G K Chesterton


Happy birthday, G.K. Chesterton!

Born May 29, 1874, Chesterton was known mostly for his apologetics of the Christian faith. In particular, he is most famous for his work, Orthodoxy, in which he attempts to “answer” the riddle of human need by explaining his somewhat original view of Christianity.  In the end, he confesses that he is simply espousing the truths captured in the Apostles’ Creed.

Chesterton was about much more than apologetics, however. He was also an historian, playwright, and novelist. The Man Who Was Thursday, a novel referred to by some as a metaphysical thriller, is “a gripping adventure story of murderous criminals and brilliant policemen.”   His Father Brown series, a collection of short stories centered upon a rather clumsy (and dumpy) clerical detective whose shrewd understanding of human behavior enabled him to help police solve crimes, actually spawned both radio and TV series.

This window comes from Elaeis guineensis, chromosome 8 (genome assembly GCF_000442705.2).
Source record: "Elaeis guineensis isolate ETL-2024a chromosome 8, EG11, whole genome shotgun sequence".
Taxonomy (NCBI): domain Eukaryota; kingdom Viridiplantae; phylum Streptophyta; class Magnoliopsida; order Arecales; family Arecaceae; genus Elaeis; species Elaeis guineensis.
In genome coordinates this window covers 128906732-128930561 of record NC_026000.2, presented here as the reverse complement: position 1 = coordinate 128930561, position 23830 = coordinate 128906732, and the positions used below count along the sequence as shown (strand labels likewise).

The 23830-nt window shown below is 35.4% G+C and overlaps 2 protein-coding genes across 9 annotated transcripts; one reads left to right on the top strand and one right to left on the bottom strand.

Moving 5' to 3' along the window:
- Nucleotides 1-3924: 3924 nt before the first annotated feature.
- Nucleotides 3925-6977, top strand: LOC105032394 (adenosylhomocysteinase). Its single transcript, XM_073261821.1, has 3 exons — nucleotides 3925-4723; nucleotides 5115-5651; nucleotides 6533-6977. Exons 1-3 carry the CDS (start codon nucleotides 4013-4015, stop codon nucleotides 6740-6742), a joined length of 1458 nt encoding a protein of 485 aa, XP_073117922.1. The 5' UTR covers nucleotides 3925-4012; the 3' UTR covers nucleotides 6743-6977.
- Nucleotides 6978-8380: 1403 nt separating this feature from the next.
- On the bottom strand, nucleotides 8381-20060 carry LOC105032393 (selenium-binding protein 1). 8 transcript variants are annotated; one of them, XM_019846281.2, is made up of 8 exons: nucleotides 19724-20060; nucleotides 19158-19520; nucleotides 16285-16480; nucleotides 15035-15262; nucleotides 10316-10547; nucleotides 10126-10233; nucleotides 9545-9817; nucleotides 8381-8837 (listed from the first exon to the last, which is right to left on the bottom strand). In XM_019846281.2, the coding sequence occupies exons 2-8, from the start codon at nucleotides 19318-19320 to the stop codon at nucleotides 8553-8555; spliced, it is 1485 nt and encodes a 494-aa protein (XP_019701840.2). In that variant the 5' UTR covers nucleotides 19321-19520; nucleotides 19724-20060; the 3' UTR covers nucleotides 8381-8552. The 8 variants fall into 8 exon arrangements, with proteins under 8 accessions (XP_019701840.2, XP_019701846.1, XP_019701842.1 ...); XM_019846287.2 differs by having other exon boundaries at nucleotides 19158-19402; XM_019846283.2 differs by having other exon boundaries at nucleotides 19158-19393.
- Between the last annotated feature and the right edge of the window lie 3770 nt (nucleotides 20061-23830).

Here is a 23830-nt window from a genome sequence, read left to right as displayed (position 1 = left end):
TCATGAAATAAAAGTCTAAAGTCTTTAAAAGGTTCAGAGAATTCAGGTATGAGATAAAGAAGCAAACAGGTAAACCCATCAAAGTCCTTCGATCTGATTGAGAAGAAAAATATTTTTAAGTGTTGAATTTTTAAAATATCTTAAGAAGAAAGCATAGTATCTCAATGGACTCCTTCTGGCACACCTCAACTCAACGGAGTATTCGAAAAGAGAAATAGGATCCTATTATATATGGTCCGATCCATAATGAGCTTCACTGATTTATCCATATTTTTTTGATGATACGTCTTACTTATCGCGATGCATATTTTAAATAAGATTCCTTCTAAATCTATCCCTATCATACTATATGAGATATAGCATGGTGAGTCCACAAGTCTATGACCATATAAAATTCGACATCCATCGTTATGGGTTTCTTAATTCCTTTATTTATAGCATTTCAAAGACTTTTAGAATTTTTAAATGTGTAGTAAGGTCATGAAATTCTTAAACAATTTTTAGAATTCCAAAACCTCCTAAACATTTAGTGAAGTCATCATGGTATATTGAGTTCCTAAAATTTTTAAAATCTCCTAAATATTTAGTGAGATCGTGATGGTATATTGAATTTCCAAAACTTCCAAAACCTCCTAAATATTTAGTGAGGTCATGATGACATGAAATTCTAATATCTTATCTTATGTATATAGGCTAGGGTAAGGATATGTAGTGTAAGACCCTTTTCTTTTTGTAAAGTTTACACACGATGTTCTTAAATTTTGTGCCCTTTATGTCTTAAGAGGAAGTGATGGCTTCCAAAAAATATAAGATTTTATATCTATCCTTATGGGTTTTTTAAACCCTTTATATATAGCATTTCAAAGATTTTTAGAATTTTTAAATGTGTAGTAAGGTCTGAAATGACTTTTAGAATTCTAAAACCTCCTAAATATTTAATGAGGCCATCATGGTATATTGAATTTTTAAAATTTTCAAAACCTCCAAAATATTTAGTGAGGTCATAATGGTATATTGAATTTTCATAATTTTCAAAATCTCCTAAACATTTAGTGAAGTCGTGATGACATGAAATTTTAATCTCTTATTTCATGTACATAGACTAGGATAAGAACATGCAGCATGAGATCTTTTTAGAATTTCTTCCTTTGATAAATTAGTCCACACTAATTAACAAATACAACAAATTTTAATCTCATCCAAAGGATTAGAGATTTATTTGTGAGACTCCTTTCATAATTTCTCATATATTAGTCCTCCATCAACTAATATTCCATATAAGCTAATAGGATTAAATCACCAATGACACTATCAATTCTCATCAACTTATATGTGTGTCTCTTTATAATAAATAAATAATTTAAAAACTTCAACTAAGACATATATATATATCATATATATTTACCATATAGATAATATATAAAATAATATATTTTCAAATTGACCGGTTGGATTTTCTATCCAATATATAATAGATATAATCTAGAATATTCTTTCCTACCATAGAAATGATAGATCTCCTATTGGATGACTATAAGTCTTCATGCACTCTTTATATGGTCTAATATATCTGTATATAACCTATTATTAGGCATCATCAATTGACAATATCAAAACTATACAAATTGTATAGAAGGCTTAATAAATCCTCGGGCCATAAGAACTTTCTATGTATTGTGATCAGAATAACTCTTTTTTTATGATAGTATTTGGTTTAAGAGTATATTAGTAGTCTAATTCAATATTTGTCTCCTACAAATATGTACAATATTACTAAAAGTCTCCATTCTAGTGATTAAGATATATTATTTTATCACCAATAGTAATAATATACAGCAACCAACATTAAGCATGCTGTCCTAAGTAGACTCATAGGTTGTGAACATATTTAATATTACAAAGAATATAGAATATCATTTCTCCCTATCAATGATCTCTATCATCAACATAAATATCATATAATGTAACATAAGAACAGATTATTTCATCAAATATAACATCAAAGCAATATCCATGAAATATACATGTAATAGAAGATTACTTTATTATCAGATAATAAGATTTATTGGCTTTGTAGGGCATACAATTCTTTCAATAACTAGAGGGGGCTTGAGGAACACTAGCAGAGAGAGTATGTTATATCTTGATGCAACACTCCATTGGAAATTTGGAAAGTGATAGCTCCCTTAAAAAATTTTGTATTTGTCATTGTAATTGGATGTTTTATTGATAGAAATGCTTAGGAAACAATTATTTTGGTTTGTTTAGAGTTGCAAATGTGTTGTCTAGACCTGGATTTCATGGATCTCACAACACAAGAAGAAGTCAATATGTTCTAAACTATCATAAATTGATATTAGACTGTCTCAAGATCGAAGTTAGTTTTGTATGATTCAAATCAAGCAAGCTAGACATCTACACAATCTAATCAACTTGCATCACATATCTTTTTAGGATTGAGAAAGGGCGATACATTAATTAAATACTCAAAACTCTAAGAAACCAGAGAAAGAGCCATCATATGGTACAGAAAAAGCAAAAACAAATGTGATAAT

Chesterton was a prolific writer (80 books, several hundred poems, 200 short stories, 4000 essays, and a few plays), and his works have had a profound influence on more than a few 20th c. writers, leaders, and other world-changers including C.S. Lewis, Mahatma Gandhi, Michael Collins, Jorge Luis Borges, Neil Gaiman, and Archbishop Fulton J. Sheen—just to name a few.

If you are interested in reading any of Chesterton’s more influential writings, you can find them   available free right here. Or, if you just want to learn about the man himself, click here.

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